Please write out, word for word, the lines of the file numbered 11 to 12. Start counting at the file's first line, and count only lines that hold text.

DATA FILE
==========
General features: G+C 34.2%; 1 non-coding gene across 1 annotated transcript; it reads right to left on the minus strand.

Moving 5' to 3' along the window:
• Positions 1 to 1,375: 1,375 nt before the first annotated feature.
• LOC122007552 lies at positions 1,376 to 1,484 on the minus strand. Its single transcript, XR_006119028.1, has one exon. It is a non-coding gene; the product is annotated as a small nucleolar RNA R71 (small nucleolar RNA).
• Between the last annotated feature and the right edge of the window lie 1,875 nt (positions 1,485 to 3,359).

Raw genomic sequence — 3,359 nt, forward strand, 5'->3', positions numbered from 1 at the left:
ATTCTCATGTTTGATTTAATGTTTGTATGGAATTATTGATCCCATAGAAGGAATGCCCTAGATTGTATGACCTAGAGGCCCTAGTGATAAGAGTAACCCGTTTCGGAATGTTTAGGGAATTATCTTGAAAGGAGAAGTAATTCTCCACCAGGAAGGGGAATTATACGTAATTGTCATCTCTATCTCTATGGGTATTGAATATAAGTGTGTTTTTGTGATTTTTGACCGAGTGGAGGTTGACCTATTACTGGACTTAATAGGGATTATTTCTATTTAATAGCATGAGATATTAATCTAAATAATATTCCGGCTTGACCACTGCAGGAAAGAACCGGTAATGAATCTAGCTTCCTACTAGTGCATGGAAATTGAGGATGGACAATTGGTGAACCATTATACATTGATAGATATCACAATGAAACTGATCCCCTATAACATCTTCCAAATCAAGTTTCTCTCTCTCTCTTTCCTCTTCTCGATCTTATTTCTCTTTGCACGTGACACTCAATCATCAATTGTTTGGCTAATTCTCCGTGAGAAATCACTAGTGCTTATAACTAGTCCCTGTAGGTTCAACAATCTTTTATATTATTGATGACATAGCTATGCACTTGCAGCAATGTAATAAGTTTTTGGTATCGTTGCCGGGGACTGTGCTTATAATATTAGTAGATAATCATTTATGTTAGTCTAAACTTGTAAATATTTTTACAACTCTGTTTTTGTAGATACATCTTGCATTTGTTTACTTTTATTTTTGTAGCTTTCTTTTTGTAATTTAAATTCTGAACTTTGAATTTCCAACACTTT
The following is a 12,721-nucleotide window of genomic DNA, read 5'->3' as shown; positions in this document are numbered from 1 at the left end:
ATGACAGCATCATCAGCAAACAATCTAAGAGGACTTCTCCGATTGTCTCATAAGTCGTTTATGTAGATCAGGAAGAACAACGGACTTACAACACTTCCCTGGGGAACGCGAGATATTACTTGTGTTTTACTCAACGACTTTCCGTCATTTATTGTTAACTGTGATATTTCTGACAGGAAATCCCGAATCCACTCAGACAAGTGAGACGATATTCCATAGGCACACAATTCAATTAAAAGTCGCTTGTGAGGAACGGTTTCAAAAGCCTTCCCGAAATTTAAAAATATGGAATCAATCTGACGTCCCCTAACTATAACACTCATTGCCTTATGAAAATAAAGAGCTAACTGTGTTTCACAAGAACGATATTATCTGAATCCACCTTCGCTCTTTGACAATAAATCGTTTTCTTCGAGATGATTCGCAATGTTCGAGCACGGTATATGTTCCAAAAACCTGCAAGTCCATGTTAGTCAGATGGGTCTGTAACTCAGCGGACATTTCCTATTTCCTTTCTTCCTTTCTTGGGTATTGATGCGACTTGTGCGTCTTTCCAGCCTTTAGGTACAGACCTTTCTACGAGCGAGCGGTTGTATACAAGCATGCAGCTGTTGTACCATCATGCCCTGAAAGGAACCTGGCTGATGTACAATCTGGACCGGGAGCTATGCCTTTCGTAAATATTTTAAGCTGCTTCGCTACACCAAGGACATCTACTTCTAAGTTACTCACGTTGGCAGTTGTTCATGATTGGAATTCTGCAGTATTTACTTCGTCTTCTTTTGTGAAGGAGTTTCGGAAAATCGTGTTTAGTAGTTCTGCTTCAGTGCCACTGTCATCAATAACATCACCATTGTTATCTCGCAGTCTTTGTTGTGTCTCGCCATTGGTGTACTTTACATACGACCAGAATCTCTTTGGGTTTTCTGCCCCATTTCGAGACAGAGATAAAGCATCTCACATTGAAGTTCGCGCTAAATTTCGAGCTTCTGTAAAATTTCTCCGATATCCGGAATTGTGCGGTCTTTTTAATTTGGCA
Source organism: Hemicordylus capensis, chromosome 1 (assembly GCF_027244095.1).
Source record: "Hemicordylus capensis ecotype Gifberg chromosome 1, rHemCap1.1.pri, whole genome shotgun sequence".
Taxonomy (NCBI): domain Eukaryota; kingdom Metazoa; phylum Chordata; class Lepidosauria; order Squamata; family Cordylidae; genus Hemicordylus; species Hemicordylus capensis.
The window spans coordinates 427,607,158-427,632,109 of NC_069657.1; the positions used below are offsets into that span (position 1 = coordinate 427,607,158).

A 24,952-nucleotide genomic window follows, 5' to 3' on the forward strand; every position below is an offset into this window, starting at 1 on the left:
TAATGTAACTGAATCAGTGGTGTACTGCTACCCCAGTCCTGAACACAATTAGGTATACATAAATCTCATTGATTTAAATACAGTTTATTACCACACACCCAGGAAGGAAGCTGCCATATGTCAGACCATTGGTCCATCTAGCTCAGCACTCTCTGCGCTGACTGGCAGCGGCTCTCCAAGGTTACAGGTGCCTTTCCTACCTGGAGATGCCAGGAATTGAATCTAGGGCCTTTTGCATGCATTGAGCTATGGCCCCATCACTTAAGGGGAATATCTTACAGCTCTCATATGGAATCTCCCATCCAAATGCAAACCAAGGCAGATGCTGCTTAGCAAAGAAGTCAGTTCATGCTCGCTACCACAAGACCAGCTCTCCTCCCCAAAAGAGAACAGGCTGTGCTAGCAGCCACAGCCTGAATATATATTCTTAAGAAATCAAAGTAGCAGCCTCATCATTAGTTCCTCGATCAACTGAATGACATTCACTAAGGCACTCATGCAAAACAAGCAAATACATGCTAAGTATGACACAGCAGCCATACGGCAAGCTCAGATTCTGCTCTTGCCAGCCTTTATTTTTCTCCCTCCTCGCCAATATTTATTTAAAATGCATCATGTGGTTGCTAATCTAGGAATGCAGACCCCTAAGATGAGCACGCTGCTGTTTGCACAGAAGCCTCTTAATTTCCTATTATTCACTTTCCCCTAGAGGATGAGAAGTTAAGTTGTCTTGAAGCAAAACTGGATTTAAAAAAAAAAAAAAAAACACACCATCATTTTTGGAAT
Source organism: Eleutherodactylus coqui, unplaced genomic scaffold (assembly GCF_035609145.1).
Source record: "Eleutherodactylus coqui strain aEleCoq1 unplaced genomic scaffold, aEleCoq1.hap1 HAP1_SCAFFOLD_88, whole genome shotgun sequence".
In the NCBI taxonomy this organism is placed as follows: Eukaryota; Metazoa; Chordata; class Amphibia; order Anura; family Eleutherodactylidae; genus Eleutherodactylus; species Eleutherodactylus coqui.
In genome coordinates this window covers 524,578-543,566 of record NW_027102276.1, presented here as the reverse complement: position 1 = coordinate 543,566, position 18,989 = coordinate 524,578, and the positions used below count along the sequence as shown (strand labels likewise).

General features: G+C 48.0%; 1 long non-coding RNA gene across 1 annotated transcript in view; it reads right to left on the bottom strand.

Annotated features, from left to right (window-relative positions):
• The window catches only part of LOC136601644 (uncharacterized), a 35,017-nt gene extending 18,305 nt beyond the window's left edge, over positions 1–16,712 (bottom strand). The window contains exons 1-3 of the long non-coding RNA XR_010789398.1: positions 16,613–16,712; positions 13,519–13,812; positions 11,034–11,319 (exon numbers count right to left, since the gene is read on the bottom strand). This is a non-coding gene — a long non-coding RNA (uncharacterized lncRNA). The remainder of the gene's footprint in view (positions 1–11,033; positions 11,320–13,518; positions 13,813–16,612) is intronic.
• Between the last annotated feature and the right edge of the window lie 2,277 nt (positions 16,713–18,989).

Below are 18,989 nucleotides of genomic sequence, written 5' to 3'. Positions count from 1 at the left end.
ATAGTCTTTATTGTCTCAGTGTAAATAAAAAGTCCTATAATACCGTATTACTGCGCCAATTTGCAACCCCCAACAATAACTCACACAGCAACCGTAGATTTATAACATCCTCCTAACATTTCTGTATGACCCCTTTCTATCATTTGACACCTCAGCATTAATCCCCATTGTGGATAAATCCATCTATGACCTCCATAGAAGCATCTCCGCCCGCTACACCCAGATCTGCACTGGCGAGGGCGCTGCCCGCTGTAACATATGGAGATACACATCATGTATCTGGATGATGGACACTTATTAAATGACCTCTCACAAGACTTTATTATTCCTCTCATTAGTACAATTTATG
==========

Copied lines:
Source record: "Hemicordylus capensis ecotype Gifberg chromosome 1, rHemCap1.1.pri, whole genome shotgun sequence".
Taxonomy (NCBI): domain Eukaryota; kingdom Metazoa; phylum Chordata; class Lepidosauria; order Squamata; family Cordylidae; genus Hemicordylus; species Hemicordylus capensis.